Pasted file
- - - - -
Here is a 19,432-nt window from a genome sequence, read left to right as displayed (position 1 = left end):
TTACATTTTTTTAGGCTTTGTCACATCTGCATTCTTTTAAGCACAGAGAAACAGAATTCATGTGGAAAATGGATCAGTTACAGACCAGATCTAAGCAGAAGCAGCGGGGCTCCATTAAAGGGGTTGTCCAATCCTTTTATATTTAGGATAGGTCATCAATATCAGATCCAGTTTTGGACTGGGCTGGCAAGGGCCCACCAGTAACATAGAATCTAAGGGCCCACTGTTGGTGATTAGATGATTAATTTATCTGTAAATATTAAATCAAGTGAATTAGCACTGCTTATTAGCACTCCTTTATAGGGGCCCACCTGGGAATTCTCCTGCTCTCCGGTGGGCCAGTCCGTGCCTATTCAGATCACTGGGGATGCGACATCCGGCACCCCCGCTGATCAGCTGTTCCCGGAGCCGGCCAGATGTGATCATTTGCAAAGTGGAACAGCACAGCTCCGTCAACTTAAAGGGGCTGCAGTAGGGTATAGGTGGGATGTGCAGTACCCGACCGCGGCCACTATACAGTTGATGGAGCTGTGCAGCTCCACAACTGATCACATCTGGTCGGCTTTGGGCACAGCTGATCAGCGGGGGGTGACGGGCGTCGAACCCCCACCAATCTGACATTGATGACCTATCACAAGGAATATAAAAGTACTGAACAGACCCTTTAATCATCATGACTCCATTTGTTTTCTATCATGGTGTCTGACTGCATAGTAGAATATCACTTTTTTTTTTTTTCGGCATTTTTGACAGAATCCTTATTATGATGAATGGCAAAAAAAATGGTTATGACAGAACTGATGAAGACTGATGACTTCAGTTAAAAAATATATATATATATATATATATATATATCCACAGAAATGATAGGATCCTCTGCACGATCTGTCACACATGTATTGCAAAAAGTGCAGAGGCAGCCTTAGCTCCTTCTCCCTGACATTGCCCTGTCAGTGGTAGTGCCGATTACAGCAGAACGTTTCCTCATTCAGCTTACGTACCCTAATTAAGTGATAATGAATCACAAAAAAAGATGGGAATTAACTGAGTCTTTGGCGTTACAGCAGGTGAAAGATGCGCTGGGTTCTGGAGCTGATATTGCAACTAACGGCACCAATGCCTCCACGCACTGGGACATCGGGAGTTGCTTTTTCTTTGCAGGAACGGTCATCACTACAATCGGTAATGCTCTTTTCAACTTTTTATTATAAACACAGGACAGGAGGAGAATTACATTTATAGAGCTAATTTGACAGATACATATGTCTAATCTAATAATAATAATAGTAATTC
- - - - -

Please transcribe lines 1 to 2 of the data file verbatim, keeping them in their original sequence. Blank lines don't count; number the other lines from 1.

Here is a 19,432-nt window from a genome sequence, read left to right as displayed (position 1 = left end):
TTACATTTTTTTAGGCTTTGTCACATCTGCATTCTTTTAAGCACAGAGAAACAGAATTCATGTGGAAAATGGATCAGTTACAGACCAGATCTAAGCAGAAGCAGCGGGGCTCCATTAAAGGGGTTGTCCAATCCTTTTATATTTAGGATAGGTCATCAATATCAGATCCAGTTTTGGACTGGGCTGGCAAGGGCCCACCAGTAACATAGAATCTAAGGGCCCACTGTTGGTGATTAGATGATTAATTTATCTGTAAATATTAAATCAAGTGAATTAGCACTGCTTATTAGCACTCCTTTATAGGGGCCCACCTGGGAATTCTCCTGCTCTCCGGTGGGCCAGTCCGTGCCTATTCAGATCACTGGGGATGCGACATCCGGCACCCCCGCTGATCAGCTGTTCCCGGAGCCGGCCAGATGTGATCATTTGCAAAGTGGAACAGCACAGCTCCGTCAACTTAAAGGGGCTGCAGTAGGGTATAGGTGGGATGTGCAGTACCCGACCGCGGCCACTATACAGTTGATGGAGCTGTGCAGCTCCACAACTGATCACATCTGGTCGGCTTTGGGCACAGCTGATCAGCGGGGGGTGACGGGCGTCGAACCCCCACCAATCTGACATTGATGACCTATCACAAGGAATATAAAAGTACTGAACAGACCCTTTAATCATCATGACTCCATTTGTTTTCTATCATGGTGTCTGACTGCATAGTAGAATATCACTTTTTTTTTTTTTCGGCATTTTTGACAGAATCCTTATTATGATGAATGGCAAAAAAAATGGTTATGACAGAACTGATGAAGACTGATGACTTCAGTTAAAAAATATATATATATATATATATATATATATCCACAGAAATGATAGGATCCTCTGCACGATCTGTCACACATGTATTGCAAAAAGTGCAGAGGCAGCCTTAGCTCCTTCTCCCTGACATTGCCCTGTCAGTGGTAGTGCCGATTACAGCAGAACGTTTCCTCATTCAGCTTACGTACCCTAATTAAGTGATAATGAATCACAAAAAAAGATGGGAATTAACTGAGTCTTTGGCGTTACAGCAGGTGAAAGATGCGCTGGGTTCTGGAGCTGATATTGCAACTAACGGCACCAATGCCTCCACGCACTGGGACATCGGGAGTTGCTTTTTCTTTGCAGGAACGGTCATCACTACAATCGGTAATGCTCTTTTCAACTTTTTATTATAAACACAGGACAGGAGGAGAATTACATTTATAGAGCTAATTTGACAGATACATATGTCTAATCTAATAATAATAATAGTAATTC